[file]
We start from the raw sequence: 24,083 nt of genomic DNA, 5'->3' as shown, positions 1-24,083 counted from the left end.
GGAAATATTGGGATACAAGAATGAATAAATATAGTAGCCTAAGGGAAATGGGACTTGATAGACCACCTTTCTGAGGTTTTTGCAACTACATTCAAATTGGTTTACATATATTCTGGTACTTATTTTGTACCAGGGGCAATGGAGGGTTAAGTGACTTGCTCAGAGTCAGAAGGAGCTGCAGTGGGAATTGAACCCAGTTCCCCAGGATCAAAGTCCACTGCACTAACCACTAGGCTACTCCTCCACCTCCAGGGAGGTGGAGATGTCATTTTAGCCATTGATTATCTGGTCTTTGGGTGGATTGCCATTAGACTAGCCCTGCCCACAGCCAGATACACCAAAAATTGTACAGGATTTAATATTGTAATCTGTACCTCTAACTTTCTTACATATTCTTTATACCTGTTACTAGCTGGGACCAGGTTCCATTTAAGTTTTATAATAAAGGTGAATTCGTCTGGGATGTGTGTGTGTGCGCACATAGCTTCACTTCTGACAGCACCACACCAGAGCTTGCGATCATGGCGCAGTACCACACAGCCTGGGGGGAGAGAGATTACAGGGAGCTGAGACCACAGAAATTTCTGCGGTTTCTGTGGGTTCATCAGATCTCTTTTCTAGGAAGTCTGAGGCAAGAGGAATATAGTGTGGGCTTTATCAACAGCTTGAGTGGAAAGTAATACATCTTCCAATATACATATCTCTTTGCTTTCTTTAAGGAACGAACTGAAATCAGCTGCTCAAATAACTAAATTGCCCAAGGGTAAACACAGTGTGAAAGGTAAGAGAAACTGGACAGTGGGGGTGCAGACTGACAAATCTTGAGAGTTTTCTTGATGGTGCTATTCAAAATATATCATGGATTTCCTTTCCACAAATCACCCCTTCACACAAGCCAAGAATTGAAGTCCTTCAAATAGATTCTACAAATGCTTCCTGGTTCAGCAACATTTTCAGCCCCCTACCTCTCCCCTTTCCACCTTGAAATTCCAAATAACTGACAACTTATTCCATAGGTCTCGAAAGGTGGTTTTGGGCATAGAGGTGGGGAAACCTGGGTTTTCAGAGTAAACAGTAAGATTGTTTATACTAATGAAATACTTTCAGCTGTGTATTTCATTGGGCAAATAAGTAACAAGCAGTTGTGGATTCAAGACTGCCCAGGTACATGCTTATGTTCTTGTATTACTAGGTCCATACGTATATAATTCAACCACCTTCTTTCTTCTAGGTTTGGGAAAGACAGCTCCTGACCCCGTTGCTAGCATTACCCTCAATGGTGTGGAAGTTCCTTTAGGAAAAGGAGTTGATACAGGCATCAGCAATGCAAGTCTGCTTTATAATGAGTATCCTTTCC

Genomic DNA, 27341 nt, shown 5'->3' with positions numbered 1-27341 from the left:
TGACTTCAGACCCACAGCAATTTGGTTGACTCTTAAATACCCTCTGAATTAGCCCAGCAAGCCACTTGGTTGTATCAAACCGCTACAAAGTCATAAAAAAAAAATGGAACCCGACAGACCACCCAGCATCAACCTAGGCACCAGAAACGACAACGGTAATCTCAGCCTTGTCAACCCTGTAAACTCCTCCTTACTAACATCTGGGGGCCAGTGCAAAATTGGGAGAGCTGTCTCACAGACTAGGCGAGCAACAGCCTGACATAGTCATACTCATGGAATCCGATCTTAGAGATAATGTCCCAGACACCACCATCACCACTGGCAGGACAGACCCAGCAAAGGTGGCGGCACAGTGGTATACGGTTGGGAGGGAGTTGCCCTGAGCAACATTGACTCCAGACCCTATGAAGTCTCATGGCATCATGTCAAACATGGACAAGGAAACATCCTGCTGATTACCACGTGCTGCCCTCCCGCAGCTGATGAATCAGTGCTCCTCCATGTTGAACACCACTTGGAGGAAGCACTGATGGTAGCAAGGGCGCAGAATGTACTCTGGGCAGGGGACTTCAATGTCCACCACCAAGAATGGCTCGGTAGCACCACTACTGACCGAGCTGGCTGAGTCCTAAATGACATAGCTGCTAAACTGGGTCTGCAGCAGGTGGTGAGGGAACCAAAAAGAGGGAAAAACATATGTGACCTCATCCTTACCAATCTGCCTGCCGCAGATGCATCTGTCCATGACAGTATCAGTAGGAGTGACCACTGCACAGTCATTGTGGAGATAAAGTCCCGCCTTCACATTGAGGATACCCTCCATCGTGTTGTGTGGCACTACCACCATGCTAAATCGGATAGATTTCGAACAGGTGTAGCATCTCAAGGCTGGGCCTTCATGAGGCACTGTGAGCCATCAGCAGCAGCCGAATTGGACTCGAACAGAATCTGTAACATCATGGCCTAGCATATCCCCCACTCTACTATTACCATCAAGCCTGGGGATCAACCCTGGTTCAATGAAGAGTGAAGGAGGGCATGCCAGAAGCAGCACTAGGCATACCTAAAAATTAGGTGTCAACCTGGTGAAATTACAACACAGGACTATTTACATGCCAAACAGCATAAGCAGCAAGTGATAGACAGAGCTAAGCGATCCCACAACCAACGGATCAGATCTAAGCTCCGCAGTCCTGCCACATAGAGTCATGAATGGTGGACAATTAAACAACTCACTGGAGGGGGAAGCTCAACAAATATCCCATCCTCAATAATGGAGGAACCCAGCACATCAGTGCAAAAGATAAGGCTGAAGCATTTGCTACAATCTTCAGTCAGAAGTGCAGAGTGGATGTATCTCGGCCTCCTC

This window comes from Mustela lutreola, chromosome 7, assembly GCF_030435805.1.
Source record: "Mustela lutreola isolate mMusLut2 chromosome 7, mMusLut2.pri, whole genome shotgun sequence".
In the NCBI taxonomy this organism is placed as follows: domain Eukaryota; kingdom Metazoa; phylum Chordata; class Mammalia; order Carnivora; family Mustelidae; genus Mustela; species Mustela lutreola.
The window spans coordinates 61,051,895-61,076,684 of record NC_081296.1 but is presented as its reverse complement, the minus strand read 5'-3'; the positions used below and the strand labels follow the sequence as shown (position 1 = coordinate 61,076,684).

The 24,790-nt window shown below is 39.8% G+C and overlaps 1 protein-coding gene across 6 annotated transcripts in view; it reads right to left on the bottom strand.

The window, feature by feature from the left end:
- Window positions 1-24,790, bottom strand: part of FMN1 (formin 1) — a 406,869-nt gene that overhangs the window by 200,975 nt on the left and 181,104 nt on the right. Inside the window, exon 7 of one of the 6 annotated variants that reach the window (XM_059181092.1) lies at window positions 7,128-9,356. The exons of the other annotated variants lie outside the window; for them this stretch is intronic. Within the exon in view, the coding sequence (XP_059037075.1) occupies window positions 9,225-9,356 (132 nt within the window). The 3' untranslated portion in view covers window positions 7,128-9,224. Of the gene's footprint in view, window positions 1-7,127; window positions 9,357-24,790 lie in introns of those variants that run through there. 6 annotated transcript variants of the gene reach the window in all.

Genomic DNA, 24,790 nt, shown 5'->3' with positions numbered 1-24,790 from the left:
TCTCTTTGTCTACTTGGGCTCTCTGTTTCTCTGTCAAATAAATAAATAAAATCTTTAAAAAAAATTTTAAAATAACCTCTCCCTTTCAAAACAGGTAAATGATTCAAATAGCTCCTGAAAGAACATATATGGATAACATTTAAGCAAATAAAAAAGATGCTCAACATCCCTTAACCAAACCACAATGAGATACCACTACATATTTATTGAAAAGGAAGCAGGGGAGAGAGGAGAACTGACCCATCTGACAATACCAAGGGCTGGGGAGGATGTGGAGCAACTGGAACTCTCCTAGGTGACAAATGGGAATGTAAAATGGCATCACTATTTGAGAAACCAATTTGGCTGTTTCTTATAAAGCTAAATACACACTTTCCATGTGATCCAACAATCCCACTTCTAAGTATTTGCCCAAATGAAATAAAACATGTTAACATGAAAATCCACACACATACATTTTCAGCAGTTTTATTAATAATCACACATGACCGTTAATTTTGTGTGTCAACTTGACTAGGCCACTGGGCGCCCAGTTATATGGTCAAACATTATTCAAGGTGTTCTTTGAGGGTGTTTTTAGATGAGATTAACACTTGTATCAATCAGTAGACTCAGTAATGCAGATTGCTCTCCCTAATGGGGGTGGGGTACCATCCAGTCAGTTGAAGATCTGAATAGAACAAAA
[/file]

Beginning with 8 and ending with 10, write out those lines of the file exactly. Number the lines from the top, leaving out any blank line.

The window spans coordinates 61,051,895-61,076,684 of record NC_081296.1 but is presented as its reverse complement, the minus strand read 5'-3'; the positions used below and the strand labels follow the sequence as shown (position 1 = coordinate 61,076,684).

The 24,790-nt window shown below is 39.8% G+C and overlaps 1 protein-coding gene across 6 annotated transcripts in view; it reads right to left on the bottom strand.

The window, feature by feature from the left end: